American football players sue NFLComment on this story
Washingtton - A group of retired professional American football players says in a lawsuit filed Tuesday that the National Football League, thirsty for profits, illegally supplied them with risky narcotics and other painkillers that numbed their injuries for games and led to medical complications down the road.
The league obtained and administered the drugs illegally, without prescriptions and without warning players of their potential side effects, to speed the return of injured players to the field and maximize profits, the lawsuit alleges. Players say they were never told about broken legs and ankles and instead were fed pills to mask the pain. One says that instead of surgery, he was given anti-inflammatories and skipped practices so he could play in money-making games. And others say that after years of free pills from the NFL, they retired from the league addicted to the painkillers.
NFL spokesman Brian McCarthy, in Atlanta for the league's spring meetings, said: “We have not seen the lawsuit and our attorneys have not had an opportunity to review it.”
The complaint was filed in US District Court in San Francisco, and a copy was shared with The Associated Press ahead of the filing.
The complaint names eight players, including three members of the 1985 champion Chicago Bears: star defensive end Richard Dent, offensive lineman Keith Van Horne, and quarterback Jim McMahon. Lawyers seek class-action status, and they say in the filing that more than 400 other former players have signed on to the lawsuit.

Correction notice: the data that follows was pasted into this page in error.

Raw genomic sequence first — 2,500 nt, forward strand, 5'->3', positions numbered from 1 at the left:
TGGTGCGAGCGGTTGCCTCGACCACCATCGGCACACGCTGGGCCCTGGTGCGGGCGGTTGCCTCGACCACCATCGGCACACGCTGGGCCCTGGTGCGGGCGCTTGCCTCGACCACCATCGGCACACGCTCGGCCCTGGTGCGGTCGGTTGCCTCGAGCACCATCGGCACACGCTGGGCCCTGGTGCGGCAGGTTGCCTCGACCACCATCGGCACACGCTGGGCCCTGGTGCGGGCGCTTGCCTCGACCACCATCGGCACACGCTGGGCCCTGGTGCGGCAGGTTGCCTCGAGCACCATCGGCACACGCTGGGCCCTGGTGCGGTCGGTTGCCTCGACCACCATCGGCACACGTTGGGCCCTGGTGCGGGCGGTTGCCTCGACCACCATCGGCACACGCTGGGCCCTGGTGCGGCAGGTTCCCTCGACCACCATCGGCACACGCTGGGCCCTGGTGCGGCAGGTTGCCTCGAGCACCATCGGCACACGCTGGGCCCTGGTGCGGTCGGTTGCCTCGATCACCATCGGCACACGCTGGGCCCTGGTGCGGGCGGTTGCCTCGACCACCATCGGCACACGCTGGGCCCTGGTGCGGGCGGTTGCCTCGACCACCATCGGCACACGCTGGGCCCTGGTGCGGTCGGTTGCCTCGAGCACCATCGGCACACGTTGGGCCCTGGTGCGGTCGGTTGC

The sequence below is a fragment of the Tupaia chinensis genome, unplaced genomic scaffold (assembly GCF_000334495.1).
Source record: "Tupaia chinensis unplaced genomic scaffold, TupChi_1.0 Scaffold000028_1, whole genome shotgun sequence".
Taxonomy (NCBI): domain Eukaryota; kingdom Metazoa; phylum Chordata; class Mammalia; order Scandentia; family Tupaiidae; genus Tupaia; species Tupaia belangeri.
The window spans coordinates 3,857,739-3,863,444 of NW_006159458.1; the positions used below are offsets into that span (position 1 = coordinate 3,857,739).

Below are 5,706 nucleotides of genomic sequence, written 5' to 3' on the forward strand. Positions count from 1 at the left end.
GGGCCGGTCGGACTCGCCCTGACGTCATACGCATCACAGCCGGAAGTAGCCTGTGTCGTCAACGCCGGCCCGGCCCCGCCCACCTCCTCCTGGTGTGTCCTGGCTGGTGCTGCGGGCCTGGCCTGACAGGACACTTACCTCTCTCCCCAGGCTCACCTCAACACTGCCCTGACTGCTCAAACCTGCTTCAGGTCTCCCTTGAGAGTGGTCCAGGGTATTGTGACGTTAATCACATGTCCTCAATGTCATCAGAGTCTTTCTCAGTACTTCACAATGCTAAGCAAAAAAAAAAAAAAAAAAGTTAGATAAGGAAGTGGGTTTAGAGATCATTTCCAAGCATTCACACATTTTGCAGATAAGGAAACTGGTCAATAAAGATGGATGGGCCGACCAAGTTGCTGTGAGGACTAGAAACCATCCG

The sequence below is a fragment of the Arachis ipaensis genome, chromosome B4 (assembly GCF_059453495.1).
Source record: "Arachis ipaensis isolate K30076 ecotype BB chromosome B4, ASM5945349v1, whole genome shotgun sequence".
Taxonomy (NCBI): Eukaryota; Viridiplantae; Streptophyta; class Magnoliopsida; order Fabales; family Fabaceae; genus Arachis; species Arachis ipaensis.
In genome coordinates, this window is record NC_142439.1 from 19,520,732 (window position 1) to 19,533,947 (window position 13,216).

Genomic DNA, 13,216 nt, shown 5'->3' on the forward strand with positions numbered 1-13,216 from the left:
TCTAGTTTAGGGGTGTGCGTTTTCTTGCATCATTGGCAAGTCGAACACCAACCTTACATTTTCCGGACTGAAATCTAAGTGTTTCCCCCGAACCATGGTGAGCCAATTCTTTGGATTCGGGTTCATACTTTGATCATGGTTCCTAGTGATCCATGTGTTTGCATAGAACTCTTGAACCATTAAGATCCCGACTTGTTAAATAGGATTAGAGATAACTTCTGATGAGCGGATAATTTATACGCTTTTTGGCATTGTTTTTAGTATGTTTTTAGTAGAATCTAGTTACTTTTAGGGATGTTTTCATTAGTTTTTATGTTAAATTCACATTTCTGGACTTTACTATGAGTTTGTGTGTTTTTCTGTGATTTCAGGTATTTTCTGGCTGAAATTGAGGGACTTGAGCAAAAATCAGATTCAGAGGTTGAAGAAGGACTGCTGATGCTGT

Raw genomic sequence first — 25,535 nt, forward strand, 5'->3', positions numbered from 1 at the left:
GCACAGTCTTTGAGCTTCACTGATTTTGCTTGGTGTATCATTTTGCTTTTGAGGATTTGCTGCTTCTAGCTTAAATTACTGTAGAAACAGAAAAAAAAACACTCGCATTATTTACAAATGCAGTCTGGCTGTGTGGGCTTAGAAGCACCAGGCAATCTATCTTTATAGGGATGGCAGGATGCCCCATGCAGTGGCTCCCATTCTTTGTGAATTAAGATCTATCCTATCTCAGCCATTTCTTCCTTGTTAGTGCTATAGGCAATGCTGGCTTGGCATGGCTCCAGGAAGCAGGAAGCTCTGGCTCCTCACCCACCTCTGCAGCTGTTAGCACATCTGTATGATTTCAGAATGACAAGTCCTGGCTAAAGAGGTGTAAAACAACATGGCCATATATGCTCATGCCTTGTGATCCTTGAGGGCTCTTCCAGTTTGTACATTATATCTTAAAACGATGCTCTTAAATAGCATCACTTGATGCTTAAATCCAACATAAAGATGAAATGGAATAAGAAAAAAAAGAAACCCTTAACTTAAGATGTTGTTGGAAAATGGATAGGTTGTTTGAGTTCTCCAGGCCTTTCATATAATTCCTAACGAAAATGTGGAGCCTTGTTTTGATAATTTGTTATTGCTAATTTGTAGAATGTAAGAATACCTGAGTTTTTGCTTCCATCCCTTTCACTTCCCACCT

McMahon says in the lawsuit that he suffered a broken neck and ankle during his career but rather than sitting out, he received medications and was pushed back on to the field. Team doctors and trainers never told him about the injuries, according to the lawsuit.
McMahon also became addicted to painkillers. Team-employed doctors and trainers illegally administered the drugs, the lawsuit alleges, because they didn't get prescriptions, keep records or explain side effects.
Van Horne played an entire season on a broken leg and wasn't told about the injury for five years, “during which time he was fed a constant diet of pills to deal with the pain,” the lawsuit says.
The lawsuit follows a landmark case that accused the league of concealing known risks from players' concussions. The NFL settled that case for $765 million. No blame was assessed and players received no punitive damages.
Among the eight named plaintiffs, six were also plaintiffs in concussion-related litigation, including McMahon and Van Horne.
The latest lawsuit seeks an injunction creating an NFL-funded testing and monitoring program to help prevent addiction and injuries and disabilities related to the use of painkillers. It also seeks unspecified financial damages.
“The NFL knew of the debilitating effects of these drugs on all of its players and callously ignored the players' long-term health in its obsession to return them to play,” Silverman said. His Baltimore firm, Silverman, Thompson, Slutkin and White, also represents former National Hockey League players in a concussion-related lawsuit.